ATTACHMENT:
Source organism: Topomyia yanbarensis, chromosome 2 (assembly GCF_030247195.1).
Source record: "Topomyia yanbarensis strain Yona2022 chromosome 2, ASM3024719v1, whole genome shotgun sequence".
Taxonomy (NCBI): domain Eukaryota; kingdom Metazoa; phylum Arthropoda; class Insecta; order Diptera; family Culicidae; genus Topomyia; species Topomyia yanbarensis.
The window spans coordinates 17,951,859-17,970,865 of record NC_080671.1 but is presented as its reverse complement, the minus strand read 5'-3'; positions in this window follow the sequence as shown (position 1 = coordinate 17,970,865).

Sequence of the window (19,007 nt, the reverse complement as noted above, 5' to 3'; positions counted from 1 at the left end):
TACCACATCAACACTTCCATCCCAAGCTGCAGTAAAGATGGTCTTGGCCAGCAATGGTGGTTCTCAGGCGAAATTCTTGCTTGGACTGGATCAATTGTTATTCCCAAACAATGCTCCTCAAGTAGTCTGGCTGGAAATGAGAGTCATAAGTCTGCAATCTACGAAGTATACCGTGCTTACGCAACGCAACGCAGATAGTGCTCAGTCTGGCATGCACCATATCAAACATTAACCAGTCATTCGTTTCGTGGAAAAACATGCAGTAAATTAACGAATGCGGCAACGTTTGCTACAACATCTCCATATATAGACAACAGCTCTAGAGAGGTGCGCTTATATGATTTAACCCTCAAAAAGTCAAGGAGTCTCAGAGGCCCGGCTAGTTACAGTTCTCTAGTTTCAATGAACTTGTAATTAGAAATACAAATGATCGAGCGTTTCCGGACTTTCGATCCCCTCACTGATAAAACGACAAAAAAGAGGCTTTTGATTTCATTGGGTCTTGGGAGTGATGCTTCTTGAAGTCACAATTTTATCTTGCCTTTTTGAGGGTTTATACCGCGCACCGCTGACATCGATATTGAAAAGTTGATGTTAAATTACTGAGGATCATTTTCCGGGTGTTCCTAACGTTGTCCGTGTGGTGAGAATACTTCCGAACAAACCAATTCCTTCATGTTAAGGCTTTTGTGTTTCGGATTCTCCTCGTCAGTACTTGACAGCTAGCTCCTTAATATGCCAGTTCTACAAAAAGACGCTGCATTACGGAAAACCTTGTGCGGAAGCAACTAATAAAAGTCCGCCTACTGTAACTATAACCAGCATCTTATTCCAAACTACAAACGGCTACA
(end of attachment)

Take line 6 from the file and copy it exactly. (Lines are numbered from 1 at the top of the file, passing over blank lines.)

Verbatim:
TACCACATCAACACTTCCATCCCAAGCTGCAGTAAAGATGGTCTTGGCCAGCAATGGTGGTTCTCAGGCGAAATTCTTGCTTGGACTGGATCAATTGTTATTCCCAAACAATGCTCCTCAAGTAGTCTGGCTGGAAATGAGAGTCATAAGTCTGCAATCTACGAAGTATACCGTGCTTACGCAACGCAACGCAGATAGTGCTCAGTCTGGCATGCACCATATCAAACATTAACCAGTCATTCGTTTCGTGGAAAAACATGCAGTAAATTAACGAATGCGGCAACGTTTGCTACAACATCTCCATATATAGACAACAGCTCTAGAGAGGTGCGCTTATATGATTTAACCCTCAAAAAGTCAAGGAGTCTCAGAGGCCCGGCTAGTTACAGTTCTCTAGTTTCAATGAACTTGTAATTAGAAATACAAATGATCGAGCGTTTCCGGACTTTCGATCCCCTCACTGATAAAACGACAAAAAAGAGGCTTTTGATTTCATTGGGTCTTGGGAGTGATGCTTCTTGAAGTCACAATTTTATCTTGCCTTTTTGAGGGTTTATACCGCGCACCGCTGACATCGATATTGAAAAGTTGATGTTAAATTACTGAGGATCATTTTCCGGGTGTTCCTAACGTTGTCCGTGTGGTGAGAATACTTCCGAACAAACCAATTCCTTCATGTTAAGGCTTTTGTGTTTCGGATTCTCCTCGTCAGTACTTGACAGCTAGCTCCTTAATATGCCAGTTCTACAAAAAGACGCTGCATTACGGAAAACCTTGTGCGGAAGCAACTAATAAAAGTCCGCCTACTGTAACTATAACCAGCATCTTATTCCAAACTACAAACGGCTACA